Someone asked me last week about dynamically generated web pages and how they ranked with the search engines. Traditionally anything that was dynamically generated did not do well in the search engines; the big test is if your web pages have very long addresses and include symbols, especially a question mark or equal sign – that was not a good sign.
The search engines are getting smarter about dynamically generated pages. All things being equal static pages are easier for the search engines, but the dynamic pages can do well too. Here are a few tips to help improve the ranking of dynamically generated pages:
- Create static links to your most important pages. You might do this on a sitemap or by providing links to pages on your homepage.
- Create turn your dynamic URLs into static URLs. How you do this will depend on the server you use – the following articles can help:
- Create static copies of key pages to replace the dynamic pages for the search engines. If the dynamic pages still exist, be sure to include a robots.txt file that disallows the dynamic pages in order to ensure that these pages aren’t seen as having duplicate content.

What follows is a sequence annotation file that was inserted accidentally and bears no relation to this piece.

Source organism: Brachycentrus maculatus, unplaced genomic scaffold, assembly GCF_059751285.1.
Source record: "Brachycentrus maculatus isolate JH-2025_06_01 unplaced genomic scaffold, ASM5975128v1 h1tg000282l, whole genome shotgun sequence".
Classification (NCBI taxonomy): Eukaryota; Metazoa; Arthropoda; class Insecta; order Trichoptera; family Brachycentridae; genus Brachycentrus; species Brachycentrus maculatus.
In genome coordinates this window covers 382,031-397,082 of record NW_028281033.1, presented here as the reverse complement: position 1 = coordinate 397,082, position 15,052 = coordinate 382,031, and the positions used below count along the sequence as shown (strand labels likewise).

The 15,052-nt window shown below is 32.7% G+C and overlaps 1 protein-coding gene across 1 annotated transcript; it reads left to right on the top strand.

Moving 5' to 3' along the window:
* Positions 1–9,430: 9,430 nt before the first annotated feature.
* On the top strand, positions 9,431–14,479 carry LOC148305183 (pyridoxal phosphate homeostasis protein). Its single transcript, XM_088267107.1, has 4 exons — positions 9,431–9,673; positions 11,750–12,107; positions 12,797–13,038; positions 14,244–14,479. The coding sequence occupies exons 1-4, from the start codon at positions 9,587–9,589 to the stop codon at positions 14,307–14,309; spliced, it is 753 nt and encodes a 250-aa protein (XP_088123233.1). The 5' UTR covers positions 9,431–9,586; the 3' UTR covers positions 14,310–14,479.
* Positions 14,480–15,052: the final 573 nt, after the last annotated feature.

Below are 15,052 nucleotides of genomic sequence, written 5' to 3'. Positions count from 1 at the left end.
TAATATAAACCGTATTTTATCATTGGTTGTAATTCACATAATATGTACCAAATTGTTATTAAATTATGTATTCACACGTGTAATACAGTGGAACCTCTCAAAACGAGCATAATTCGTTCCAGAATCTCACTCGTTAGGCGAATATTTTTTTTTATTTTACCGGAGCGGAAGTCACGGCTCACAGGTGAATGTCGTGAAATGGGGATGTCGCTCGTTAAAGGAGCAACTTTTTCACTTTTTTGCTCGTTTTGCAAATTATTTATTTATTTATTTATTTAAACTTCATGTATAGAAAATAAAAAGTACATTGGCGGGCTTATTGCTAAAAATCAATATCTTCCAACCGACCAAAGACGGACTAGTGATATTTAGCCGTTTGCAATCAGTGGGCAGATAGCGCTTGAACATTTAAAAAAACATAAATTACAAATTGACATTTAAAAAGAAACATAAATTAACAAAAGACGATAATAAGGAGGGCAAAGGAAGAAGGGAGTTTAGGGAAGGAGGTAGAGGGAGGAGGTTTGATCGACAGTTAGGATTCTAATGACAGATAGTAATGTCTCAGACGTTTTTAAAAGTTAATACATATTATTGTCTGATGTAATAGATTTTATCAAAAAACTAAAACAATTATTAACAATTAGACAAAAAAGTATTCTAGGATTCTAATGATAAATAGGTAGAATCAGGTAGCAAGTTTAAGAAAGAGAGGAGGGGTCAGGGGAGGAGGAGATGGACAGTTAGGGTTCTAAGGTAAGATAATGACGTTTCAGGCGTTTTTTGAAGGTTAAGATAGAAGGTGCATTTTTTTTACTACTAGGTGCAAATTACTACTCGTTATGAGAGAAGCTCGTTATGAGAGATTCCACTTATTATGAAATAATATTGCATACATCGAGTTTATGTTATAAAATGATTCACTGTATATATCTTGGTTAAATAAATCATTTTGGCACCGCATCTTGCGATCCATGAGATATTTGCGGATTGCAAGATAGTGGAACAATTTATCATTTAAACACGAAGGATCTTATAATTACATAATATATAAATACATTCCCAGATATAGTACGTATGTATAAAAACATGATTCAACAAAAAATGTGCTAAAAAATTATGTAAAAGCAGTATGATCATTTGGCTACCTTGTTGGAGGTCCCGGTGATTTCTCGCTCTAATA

- The more complex the page, the more difficult it is for the search engines. If you try to keep the dynamic portions of your site to fewer than three, that will help. A script that has to pull from too many resources will make the job more difficult for the search engines.
- Add titles to the dynamic pages. I work with one company that uses a Content Management System that creates pages dynamically. We put titles onto each page but about every 6 months I get a call because they have fallen off the search engines rankings almost entirely. Without fail it’s because the system has been upgraded and has deleted our good title tags in lieu of something too generic.
- If your pages are static but your URLs are dynamic, look into getting static addresses just to make things easier for the search engines.